2017 Mexican GP Preview – By Bob Constanduros

It’s only Tuesday when I write this and I’m still in Austin, recovering from last weekend, digesting all the action and controversy from the US Grand Prix, and looking forward to the Mexican Grand Prix. It was one busy weekend with plenty to look at as Liberty Media gave us a glimpse of their idea of the future with more ideas to come.

Don’t believe that we shall be having that kind of race intro at every race, however. It was fantastic that they got Usain Bolt to the race; not only was he there on the grid but he got a high speed lap or two with Lewis Hamilton in a Mercedes SLS (not the safety car), and of course, got to interview Lewis on the podium.

For some – purists or not – the race intro was a bit too much but it was typically American and the locals loved it even if it wasn’t well received by all the drivers; it’s not the sort of bullshit that they favour but they get paid shedloads and can put up with this stuff once in 12 months.

In case you’re wondering, it didn’t all go according to plan but you had to look closely to notice that. Legendary announcer Michael Buffer – a friend for 30 years of FOM’s Sean Bratches, in case you’re wondering – made the driver introductions with a script written by NCB’s reporter Will Buxton – although that wasn’t to everyone’s liking. Some even thought it insulting to the drivers.

If the Americans liked the razzmatazz, there were certain aspects they didn’t understand. For instance, the penalty at the end of the race that cost Max Verstappen his podium place didn’t go down well anywhere. Max and to some extent Red Bull Racing believe this was part of a vendetta against him by one of the stewards.

Leaving that aside, there were two important aspects to this decision. It had to be made super-quick, the eyes of the world were on this Grand Prix and an ex-US president was waiting to present the awards. So the decision had to be made quickly for the podium’s sake, just as it was last year in Mexico. Similarly, the important aspect here at turn 17 was that Max was judged to have gained an unfair advantage allowing him to overtake Kimi Raikkonen; it wasn’t the four wheels off the circuit but that he gained the unfair advantage. Of course, Max had been the star of the Grand Prix, so demoting him from the podium didn’t go down well. I’m afraid in this instance the stewards were very far in the minority; no one – from the humblest of spectators to Niki Lauda – was in favour of that decision.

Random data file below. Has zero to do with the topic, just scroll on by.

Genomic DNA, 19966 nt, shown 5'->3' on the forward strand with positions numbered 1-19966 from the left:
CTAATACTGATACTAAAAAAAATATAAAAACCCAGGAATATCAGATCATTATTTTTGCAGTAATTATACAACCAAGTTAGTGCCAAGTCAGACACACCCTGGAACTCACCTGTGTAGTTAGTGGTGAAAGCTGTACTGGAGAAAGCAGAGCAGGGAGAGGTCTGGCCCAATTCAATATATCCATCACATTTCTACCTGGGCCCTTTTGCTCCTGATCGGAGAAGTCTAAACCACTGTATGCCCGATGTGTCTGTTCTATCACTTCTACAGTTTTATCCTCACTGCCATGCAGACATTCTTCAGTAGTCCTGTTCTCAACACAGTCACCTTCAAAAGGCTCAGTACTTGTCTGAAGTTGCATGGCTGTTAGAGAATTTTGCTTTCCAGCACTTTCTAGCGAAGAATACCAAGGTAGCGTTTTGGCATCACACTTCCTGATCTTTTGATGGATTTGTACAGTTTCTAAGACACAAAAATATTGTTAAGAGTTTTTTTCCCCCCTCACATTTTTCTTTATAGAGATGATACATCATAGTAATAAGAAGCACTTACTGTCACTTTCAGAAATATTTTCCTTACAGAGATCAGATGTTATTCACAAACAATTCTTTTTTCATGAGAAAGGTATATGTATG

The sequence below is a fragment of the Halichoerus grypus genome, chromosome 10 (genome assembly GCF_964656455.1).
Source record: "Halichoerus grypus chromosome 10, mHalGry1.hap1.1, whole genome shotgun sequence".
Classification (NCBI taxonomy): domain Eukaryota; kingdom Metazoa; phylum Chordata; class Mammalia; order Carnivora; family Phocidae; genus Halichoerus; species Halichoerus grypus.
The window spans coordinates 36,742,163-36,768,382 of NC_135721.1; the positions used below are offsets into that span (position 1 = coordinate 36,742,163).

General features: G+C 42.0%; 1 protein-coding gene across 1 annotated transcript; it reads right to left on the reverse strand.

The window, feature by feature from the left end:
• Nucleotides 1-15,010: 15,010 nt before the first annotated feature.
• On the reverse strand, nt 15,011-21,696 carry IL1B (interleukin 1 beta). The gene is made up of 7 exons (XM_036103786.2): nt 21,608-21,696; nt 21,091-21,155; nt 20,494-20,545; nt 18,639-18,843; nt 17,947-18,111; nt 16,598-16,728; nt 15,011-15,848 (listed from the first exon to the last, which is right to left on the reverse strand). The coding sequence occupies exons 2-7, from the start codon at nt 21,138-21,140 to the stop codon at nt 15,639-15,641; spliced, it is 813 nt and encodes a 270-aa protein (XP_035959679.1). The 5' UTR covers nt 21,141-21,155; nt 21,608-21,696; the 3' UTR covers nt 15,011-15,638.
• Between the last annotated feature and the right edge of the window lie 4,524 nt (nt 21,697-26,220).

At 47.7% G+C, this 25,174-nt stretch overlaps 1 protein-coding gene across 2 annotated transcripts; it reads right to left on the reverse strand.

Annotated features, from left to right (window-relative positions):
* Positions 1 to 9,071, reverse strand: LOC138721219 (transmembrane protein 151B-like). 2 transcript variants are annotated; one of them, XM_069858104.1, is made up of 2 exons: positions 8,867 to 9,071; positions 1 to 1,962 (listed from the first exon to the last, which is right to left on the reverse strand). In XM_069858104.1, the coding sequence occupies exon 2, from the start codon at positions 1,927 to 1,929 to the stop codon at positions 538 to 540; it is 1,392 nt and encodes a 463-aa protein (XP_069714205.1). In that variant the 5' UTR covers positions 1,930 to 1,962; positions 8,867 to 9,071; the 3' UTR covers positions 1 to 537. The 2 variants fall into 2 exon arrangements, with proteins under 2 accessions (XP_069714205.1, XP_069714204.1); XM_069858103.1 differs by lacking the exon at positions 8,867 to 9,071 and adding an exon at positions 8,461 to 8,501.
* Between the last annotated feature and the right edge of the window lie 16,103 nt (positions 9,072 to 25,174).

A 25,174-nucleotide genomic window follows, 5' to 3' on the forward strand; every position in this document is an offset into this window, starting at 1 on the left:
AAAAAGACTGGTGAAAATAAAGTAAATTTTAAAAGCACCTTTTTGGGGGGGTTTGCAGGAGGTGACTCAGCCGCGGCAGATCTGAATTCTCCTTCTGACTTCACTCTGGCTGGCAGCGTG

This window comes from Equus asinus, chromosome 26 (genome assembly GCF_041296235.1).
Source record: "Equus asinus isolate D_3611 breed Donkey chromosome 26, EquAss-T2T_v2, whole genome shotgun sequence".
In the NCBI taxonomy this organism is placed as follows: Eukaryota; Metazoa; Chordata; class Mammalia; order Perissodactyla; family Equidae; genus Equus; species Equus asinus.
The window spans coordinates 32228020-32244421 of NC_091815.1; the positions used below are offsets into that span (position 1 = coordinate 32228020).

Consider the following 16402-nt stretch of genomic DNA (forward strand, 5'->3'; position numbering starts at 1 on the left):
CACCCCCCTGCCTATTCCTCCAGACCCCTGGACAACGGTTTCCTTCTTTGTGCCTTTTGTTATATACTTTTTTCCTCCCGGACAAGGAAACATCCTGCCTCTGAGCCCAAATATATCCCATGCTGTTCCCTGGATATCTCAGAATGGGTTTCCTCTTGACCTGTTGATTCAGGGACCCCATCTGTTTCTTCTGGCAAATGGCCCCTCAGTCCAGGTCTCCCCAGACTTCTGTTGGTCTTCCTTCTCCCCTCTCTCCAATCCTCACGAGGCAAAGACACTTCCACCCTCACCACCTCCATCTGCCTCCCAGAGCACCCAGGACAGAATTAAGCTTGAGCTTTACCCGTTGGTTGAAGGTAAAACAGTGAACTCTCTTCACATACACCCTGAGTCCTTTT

Something else that the FIA has to explain is the thinking behind applying power unit penalties to drivers who have taken over a car to which that penalty is being awarded. This happened to Brendan Hartley, of course, who found himself with the Toro Rosso which Carlos Sainz had left with a power unit penalty, so he was penalised on his debut. This was incomprehensible to many, although there is a logic to it somewhere. The penalty system could be abused tactically if other critera were in place so it has to be applied somehow. Of course, banning these power unit penalties – or even the cause of them – would be the ideal course of action to many.

However, Scuderia Toro Rosso continue to surprise. Having had an entirely new team of drivers at Austin to that at Suzuka, they have now replaced the driver who scored a point there with the guy who raced at Suzuka but didn’t manage to clinch the SuperFormula championship in Japan due to the weather, Gasly, while retaining the newcomer, Hartley. I guess they are exploring all options, while not necessarily giving themselves the best chance of clinching fifth in the Constructors’ championship.